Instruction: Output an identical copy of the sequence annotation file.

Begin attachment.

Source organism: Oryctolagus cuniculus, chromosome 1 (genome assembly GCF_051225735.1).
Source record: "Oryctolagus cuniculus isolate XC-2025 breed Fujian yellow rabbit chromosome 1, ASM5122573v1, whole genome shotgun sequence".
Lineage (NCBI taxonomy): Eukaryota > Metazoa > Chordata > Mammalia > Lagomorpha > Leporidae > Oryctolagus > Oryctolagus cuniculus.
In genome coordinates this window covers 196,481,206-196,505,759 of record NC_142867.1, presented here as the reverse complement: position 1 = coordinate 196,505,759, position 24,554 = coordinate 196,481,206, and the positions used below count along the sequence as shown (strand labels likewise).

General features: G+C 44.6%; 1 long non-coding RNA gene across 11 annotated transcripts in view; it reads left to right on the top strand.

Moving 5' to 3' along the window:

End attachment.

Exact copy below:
Source organism: Oryctolagus cuniculus, chromosome 1 (genome assembly GCF_051225735.1).
Source record: "Oryctolagus cuniculus isolate XC-2025 breed Fujian yellow rabbit chromosome 1, ASM5122573v1, whole genome shotgun sequence".
Lineage (NCBI taxonomy): Eukaryota > Metazoa > Chordata > Mammalia > Lagomorpha > Leporidae > Oryctolagus > Oryctolagus cuniculus.
In genome coordinates this window covers 196,481,206-196,505,759 of record NC_142867.1, presented here as the reverse complement: position 1 = coordinate 196,505,759, position 24,554 = coordinate 196,481,206, and the positions used below count along the sequence as shown (strand labels likewise).

General features: G+C 44.6%; 1 long non-coding RNA gene across 11 annotated transcripts in view; it reads left to right on the top strand.

Moving 5' to 3' along the window: